There was another category of losses last year whose members were not celebrities. Identified by numbers, they were rarely named. I’m referring to the people – mostly Syrians – that crossed the Mediterranean Sea, in a desperate bid to escape civil war, terrorism and governmental oppression in their native lands.

Regardless of whether they were extended families or individuals, these people paid exorbitant amounts of money to often unscrupulous middlemen for places on overcrowded small watercraft of various types. Prey to uncertain seas and weather, and “equipped” with fake life preservers, the boats were often swamped or capsized en route to Europe.

The result? In 2016 over 5,000 refugees drowned attempting the passage (100 on December 30th alone), up from 3,770 the previous year.

The massive influx of refugees crossing the borders of a host of European nations has resulted in a humanitarian crisis of epic proportions. A human migration this size hasn’t been seen in modern European history since the end of World War II, when millions of Nazi concentration camp survivors and forced laborers, and prisoners of war, crossed the continent on foot, returning to their places of origin.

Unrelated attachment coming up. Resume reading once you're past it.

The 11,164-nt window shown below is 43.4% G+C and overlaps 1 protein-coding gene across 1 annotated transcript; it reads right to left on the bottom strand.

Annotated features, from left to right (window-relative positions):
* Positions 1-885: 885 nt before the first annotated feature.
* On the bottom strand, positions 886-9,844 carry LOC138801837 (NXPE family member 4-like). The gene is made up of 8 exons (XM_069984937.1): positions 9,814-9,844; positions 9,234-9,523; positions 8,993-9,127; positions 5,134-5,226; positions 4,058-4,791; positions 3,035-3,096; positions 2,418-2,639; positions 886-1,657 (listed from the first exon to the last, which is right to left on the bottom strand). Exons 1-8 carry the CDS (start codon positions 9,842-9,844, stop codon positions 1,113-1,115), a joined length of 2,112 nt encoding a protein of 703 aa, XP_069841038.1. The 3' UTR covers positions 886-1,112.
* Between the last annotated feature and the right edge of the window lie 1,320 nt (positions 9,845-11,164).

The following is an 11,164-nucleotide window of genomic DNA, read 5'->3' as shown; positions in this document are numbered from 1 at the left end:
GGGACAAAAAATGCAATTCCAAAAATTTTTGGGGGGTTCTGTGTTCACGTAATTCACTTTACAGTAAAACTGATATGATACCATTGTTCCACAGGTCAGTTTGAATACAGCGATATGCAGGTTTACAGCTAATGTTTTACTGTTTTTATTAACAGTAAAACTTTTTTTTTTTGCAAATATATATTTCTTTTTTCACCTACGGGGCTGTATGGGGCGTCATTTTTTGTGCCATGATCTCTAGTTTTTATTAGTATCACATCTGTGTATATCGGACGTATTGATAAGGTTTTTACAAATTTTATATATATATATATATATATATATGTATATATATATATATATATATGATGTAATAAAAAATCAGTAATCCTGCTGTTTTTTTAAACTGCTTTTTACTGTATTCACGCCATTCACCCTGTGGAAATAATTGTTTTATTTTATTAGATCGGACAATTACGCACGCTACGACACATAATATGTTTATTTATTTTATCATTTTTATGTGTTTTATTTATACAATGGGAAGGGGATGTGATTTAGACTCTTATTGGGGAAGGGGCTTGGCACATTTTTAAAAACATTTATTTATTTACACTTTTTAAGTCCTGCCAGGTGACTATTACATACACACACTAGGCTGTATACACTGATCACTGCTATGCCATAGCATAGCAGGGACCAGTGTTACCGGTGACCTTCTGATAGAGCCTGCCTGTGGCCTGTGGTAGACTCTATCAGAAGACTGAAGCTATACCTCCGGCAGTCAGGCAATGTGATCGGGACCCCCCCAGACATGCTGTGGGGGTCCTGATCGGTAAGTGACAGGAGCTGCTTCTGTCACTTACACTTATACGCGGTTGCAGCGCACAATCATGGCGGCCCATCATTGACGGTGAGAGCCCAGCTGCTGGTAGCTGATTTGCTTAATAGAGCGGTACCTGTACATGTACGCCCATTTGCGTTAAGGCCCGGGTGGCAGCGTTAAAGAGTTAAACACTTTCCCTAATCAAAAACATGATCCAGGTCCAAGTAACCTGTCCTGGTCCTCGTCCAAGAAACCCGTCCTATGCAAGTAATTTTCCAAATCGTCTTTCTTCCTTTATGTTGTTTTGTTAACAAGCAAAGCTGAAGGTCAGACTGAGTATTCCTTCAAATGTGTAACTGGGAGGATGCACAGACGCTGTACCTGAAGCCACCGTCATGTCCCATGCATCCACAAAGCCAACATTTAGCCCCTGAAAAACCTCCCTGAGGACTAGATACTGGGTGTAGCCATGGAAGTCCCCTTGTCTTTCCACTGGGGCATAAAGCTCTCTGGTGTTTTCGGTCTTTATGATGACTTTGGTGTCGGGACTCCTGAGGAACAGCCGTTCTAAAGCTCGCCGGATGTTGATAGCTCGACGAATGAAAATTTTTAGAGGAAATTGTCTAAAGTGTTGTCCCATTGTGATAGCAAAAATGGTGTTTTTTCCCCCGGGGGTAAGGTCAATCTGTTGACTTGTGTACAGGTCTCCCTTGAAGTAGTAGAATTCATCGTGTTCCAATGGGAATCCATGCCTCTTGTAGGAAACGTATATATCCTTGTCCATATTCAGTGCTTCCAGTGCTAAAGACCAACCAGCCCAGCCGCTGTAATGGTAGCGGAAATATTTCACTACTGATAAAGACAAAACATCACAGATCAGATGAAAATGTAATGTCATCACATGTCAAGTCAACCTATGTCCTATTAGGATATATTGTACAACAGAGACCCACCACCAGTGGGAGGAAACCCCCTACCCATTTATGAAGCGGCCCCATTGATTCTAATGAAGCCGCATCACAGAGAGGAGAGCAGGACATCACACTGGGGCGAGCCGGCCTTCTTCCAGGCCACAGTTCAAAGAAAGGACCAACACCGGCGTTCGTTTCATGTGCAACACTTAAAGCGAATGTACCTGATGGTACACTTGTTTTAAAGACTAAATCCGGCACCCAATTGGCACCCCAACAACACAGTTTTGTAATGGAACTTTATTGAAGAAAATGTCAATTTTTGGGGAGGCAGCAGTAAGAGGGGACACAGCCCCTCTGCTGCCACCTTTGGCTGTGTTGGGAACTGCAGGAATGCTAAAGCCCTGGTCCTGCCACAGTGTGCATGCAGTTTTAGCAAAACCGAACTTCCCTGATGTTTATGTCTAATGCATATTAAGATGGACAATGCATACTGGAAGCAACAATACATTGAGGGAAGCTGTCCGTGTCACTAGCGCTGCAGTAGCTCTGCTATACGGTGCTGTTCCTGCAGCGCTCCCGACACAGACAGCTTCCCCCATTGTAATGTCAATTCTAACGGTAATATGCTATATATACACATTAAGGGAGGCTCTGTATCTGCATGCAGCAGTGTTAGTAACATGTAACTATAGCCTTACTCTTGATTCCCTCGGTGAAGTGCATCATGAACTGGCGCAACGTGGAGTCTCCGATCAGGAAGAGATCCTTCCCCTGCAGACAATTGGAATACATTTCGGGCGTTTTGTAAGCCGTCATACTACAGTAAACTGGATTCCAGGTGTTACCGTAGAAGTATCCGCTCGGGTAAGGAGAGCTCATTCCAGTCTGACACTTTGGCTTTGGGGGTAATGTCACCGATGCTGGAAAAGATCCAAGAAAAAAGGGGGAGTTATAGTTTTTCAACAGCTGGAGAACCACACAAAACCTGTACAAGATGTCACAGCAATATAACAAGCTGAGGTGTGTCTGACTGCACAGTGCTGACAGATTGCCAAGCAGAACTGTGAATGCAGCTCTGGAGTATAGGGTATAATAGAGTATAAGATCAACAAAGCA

In the midst of governments’ struggles to provide shelter, food, medical care and social services to refugees, other people warn darkly that untold numbers of jihadists trek alongside genuine unfortunates, with the intention of sewing mayhem in their host nations. Such prognostications have tapped into the growing populist and nativist sentiments in several countries – sadly, including my own. This is happening, even though refugees hoping to be granted asylum in the United States are subject to vetting and background checks that can take as long as two years.

With the refugee crisis, as with any number of the grave challenges facing humankind nowadays, it is easy to feel overwhelmed, as though individual people are incapable of taking action to mitigate the severity of the problem. I agree that this outlook is a realistic one.

I advocate concerted action on the part of groups of like-minded citizens, people that don’t attempt to solve everything, but who address one dimension of a problem, on a local or regional level. “Gee,” you’re likely saying, “that ain’t rocket science!” Nope, but it does give folks the hope of making a difference.

Want a concrete example? In my area, Christians, Jews and Muslims have banded together to give cleared Syrian refugees the help they need to settle into what is, for the majority of them, an alien setting. First of all, the newcomers are made to feel welcome. They learn how to navigate the complexities of American society, and are provided a furnished place to live, familiar foods, translation services and ninety days’ cash. Will every case be a success? Of course not, but I believe just about all of them will.

This month I will undergo training to take part in this effort, about which I will write in the future. It ain’t rocket science, but it is a start.